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NY Post on Apple Patent - Quotes M. Feigin, Esq.

October 30, 2011 - View Original Patent Article

Patent lawyers, start your search engines.

Apple has won a patent on the swiping mechanism that unlocks the iPhone screen, which is similar to those on rival Android touch-screen devices. And a potential battleground for legal disputes lies between the lines of a claim the US Patent Office approved on Tuesday.

Apple now holds the rights to screen-unlocking swipe gestures that make contact with the touch-sensitive display at a first predefined location corresponding to an unlock image, the claim states, including a specific mention of swipes that give sensory feedback to the user.

APPLE IPHONE Swoosh to the right.
APPLE IPHONE Swoosh to the right.

Apple filed for the patent in 2005, two years before its first iPhone model debuted. The gesture technology joins other touch-screen patents Apple holds, some of which are the subject of lawsuits that the Silicon Valley juggernaut has brought against its competitors HTC, Samsung, and Motorola, whose handhelds run Google's Android operating system.

Patenting touch-screen swipes was a high priority for the late Steve Jobs, who is quoted in his biography as saying that he'd like to destroy Android for what he saw as flagrant infringement.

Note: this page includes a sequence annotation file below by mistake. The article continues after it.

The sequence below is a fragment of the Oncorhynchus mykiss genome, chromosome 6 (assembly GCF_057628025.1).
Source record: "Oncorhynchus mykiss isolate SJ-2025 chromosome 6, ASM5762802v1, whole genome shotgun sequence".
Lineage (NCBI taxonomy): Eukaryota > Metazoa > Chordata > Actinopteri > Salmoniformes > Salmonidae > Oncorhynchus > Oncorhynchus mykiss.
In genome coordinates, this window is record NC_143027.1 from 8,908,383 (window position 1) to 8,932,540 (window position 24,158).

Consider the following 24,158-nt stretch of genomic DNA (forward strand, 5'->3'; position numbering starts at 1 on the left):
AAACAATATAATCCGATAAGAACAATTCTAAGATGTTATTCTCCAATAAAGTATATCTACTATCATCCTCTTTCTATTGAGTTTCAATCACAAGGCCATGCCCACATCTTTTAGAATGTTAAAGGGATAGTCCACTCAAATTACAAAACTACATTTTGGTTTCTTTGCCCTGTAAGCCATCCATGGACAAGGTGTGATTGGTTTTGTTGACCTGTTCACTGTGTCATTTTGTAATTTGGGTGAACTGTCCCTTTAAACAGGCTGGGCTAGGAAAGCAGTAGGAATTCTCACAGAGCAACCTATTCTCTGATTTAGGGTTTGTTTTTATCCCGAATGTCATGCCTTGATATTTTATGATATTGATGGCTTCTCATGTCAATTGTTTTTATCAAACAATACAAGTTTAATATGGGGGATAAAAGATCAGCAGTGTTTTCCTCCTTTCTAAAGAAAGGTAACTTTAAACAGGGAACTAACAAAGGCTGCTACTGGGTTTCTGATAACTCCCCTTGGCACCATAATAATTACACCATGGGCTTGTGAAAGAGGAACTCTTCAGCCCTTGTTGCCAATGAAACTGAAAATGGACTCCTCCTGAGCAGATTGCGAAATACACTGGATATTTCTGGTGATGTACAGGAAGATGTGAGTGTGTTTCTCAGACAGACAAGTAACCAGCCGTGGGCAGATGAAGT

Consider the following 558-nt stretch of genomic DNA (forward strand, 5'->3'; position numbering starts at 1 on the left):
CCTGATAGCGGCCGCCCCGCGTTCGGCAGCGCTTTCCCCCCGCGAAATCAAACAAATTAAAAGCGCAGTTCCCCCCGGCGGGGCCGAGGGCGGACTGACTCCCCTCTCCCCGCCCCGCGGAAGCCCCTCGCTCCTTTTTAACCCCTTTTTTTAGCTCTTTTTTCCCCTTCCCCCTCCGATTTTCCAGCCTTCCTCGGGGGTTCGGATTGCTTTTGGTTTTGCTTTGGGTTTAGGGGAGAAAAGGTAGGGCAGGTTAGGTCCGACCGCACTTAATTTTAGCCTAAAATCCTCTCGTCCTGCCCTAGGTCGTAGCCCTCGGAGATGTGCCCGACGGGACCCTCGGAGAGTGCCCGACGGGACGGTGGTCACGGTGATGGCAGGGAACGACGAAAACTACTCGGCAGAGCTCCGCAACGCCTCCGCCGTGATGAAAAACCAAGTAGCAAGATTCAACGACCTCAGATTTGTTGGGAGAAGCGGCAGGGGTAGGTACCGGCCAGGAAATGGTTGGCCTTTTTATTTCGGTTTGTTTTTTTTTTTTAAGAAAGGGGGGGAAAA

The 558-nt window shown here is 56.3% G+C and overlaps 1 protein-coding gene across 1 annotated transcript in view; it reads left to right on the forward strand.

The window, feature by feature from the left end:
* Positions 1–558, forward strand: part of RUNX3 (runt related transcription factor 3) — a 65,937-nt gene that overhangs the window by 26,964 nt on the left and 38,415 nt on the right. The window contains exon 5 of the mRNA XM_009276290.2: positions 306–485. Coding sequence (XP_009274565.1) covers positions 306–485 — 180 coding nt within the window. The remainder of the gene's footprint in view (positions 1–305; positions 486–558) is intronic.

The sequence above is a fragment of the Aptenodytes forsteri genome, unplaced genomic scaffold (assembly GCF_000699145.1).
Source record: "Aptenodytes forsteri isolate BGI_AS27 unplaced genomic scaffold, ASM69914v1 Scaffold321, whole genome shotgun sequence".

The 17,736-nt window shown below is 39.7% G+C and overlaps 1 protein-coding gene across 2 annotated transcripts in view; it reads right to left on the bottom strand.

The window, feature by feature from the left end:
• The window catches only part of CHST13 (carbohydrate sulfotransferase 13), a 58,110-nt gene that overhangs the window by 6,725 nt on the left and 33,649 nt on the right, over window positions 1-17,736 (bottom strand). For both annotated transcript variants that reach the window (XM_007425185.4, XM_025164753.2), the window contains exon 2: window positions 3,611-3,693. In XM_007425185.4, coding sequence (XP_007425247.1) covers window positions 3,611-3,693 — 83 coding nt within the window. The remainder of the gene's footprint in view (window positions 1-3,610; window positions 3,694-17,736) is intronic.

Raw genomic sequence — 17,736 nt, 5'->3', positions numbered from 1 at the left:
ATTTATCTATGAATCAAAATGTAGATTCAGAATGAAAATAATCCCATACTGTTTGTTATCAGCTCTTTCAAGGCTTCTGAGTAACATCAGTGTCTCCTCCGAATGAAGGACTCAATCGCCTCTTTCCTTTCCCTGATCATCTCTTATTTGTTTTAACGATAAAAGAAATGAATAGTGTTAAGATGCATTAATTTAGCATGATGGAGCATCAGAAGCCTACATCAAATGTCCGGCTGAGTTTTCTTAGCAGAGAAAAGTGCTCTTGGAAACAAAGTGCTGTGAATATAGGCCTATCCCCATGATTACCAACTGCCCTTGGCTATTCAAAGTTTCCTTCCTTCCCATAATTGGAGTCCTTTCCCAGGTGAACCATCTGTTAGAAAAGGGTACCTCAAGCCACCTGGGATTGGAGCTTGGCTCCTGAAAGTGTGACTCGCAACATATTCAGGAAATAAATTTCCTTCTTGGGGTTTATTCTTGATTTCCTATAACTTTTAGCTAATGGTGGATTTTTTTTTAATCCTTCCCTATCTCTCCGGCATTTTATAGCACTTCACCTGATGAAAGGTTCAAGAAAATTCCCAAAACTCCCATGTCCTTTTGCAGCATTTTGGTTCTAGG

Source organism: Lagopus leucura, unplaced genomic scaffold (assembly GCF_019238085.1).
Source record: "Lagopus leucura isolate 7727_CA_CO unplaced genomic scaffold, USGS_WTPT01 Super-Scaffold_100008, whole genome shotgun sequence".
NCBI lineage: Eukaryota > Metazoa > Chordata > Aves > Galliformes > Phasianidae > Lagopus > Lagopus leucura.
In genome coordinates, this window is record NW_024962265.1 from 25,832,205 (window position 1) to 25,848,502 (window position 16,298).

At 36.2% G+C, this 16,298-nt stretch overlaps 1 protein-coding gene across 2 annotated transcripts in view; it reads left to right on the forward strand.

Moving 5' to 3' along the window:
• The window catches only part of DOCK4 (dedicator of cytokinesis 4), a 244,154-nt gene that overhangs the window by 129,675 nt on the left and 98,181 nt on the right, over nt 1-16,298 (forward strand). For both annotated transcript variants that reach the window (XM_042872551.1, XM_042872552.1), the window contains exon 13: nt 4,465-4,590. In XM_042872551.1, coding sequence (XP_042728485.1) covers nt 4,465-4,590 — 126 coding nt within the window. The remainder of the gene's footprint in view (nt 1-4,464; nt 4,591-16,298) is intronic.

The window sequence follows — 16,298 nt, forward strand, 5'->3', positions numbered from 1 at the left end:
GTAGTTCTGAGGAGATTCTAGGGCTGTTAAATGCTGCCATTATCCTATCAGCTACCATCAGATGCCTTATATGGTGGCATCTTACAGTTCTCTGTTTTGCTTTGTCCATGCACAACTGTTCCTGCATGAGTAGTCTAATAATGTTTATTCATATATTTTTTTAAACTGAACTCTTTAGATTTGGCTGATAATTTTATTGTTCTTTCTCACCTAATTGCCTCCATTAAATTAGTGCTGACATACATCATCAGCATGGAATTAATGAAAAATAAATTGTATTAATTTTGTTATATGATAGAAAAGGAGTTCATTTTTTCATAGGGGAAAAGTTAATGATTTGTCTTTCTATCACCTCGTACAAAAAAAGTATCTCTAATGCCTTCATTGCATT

I'm willing to go thermonuclear war on this, Jobs said.

Apple has accused Samsung of slavishly copying its iPad user interface and sued successfully in September to stop Samsung from selling its Galaxy Tab in Germany. It had initially sought a sweeping, EU-wide ban.

Even as skirmishes simmer between Apple and Android mobile manufacturers, the latest patent issuance could still leave room for a separate peace between the feuders.

It might be used as a negotiating point to get licensing fees, said Michael Feigin, a New York-based patent lawyer who reviewed the language of the claim.

Alternatively, Apple's foes could punt and work around the patent.

Patents all come down to the language, Feigin said. This Apple patent really isn't that broad. There are numerous ways to unlock a phone. Who says you have to do it by touching various areas of a screen?

They'd probably rather spend their money on research and development than lawyers, he added.


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